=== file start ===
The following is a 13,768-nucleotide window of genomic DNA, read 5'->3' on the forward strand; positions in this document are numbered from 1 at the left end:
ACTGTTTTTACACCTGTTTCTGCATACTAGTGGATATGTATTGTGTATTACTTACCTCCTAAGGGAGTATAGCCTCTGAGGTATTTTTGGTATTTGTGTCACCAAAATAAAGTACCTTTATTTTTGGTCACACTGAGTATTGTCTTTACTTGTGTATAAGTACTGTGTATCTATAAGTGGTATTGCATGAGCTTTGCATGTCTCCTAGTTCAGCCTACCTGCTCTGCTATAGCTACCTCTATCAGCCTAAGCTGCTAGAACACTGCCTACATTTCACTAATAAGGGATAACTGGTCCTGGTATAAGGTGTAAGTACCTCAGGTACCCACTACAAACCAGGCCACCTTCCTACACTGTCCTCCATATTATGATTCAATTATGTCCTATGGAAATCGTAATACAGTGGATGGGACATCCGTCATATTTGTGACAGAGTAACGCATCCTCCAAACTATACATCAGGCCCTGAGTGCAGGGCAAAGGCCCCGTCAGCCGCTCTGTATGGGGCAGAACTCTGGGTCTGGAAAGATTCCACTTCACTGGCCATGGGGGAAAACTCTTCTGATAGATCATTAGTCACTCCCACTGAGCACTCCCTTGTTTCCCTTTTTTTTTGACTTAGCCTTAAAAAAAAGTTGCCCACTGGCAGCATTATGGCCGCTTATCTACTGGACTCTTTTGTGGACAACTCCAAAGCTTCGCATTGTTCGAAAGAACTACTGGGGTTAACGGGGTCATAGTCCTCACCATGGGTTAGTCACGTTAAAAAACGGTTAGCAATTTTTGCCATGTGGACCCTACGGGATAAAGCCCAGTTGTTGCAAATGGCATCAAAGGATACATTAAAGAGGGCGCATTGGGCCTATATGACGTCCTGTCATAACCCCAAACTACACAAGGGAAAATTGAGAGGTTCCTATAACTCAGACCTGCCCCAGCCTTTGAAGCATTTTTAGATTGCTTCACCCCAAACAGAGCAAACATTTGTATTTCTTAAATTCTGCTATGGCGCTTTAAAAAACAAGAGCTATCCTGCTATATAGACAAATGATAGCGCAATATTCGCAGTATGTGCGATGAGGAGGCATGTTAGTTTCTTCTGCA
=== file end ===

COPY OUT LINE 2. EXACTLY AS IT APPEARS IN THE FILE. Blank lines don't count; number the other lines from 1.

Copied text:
ACTGTTTTTACACCTGTTTCTGCATACTAGTGGATATGTATTGTGTATTACTTACCTCCTAAGGGAGTATAGCCTCTGAGGTATTTTTGGTATTTGTGTCACCAAAATAAAGTACCTTTATTTTTGGTCACACTGAGTATTGTCTTTACTTGTGTATAAGTACTGTGTATCTATAAGTGGTATTGCATGAGCTTTGCATGTCTCCTAGTTCAGCCTACCTGCTCTGCTATAGCTACCTCTATCAGCCTAAGCTGCTAGAACACTGCCTACATTTCACTAATAAGGGATAACTGGTCCTGGTATAAGGTGTAAGTACCTCAGGTACCCACTACAAACCAGGCCACCTTCCTACACTGTCCTCCATATTATGATTCAATTATGTCCTATGGAAATCGTAATACAGTGGATGGGACATCCGTCATATTTGTGACAGAGTAACGCATCCTCCAAACTATACATCAGGCCCTGAGTGCAGGGCAAAGGCCCCGTCAGCCGCTCTGTATGGGGCAGAACTCTGGGTCTGGAAAGATTCCACTTCACTGGCCATGGGGGAAAACTCTTCTGATAGATCATTAGTCACTCCCACTGAGCACTCCCTTGTTTCCCTTTTTTTTTGACTTAGCCTTAAAAAAAAGTTGCCCACTGGCAGCATTATGGCCGCTTATCTACTGGACTCTTTTGTGGACAACTCCAAAGCTTCGCATTGTTCGAAAGAACTACTGGGGTTAACGGGGTCATAGTCCTCACCATGGGTTAGTCACGTTAAAAAACGGTTAGCAATTTTTGCCATGTGGACCCTACGGGATAAAGCCCAGTTGTTGCAAATGGCATCAAAGGATACATTAAAGAGGGCGCATTGGGCCTATATGACGTCCTGTCATAACCCCAAACTACACAAGGGAAAATTGAGAGGTTCCTATAACTCAGACCTGCCCCAGCCTTTGAAGCATTTTTAGATTGCTTCACCCCAAACAGAGCAAACATTTGTATTTCTTAAATTCTGCTATGGCGCTTTAAAAAACAAGAGCTATCCTGCTATATAGACAAATGATAGCGCAATATTCGCAGTATGTGCGATGAGGAGGCATGTTAGTTTCTTCTGCA